Disk No: 1841 Disk Title: Backmail PC-SIG Version: S1.1 Program Title: BACKMAIL Author Version: 1.1 Author Registration: $30.00 Special Requirements: Modem. BACKMAIL is a background communications program that turns your computer into the center of your own electronic mail network. All without interrupting your work or your incoming voice calls. BACKMAIL can be used to compose and send messages, files and programs with other BACKMAIL users over regular phone lines using a standard modem while you are using your computer as you ordinarily would. Operating in the background, the program will call phone numbers to which you have addressed messages or files, deliver them at a preassigned time, collect any mail addressed to you from there, terminate the call and repeat this process for the next appropriate destination on the list. All of this without intervention by you, and without interrupting your normal use of your machine. BACKMAIL doesn't interfere with the normal use of your phone for voice messages. Turn down the bell on your telephone, and carry on with your work. BACKMAIL will use your modem to answer the phone; if it's a voice call, the program will ring the speaker on your computer and ask you to pick up the phone. If it's another BACKMAIL calling, the program will receive your mail, store it to disk, and send any pending mail that you have addressed to the person who called you. All without interrupting you. PC-SIG 1030D East Duane Avenue Sunnyvale Ca. 94086 (408) 730-9291 (c) Copyright 1989 PC-SIG, Inc.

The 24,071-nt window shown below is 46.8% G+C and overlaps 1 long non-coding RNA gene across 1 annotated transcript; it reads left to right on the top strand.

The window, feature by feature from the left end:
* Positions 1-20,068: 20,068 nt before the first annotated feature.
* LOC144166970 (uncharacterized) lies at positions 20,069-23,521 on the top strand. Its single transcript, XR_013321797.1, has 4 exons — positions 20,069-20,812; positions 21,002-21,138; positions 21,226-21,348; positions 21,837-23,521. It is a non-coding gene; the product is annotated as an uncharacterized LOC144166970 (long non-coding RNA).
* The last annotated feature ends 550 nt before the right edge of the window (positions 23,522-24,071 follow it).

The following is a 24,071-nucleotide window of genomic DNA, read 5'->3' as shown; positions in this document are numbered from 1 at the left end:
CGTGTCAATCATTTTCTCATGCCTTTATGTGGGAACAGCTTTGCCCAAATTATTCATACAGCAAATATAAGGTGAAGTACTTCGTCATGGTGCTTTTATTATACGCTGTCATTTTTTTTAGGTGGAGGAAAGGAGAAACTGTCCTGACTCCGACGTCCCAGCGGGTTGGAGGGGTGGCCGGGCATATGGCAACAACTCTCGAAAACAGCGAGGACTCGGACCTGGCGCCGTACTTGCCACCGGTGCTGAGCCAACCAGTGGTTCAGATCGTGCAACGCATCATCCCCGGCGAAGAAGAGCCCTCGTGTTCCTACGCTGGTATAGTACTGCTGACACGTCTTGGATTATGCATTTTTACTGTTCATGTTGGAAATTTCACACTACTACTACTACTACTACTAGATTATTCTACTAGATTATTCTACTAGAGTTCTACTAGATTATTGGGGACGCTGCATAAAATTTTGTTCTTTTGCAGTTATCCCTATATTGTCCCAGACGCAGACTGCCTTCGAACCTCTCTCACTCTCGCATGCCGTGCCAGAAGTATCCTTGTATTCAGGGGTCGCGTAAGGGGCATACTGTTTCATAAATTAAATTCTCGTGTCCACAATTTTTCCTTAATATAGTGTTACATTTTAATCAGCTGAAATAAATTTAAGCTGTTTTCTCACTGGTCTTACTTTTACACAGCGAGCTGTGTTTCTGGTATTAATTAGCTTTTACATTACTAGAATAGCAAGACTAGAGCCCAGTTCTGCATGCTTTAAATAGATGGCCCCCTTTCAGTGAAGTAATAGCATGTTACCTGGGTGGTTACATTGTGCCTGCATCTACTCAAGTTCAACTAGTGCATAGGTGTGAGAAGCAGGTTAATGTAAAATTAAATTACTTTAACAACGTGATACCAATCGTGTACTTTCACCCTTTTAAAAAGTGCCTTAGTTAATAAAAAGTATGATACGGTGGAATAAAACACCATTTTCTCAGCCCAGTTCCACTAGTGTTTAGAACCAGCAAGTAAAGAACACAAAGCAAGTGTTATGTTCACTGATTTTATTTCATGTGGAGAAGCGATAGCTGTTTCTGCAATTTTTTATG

╔═════════════════════════════════════════════════════════════════════════╗ ║ <<<< Disk #1841 BACKMAIL >>>> ║ ╠═════════════════════════════════════════════════════════════════════════╣ ║ ║ ║ To start using the program, type: COPY READ.ME PRN (press enter) ║ ║ ║ ╚═════════════════════════════════════════════════════════════════════════╝ (c) Copyright 1990, PC-SIG Inc.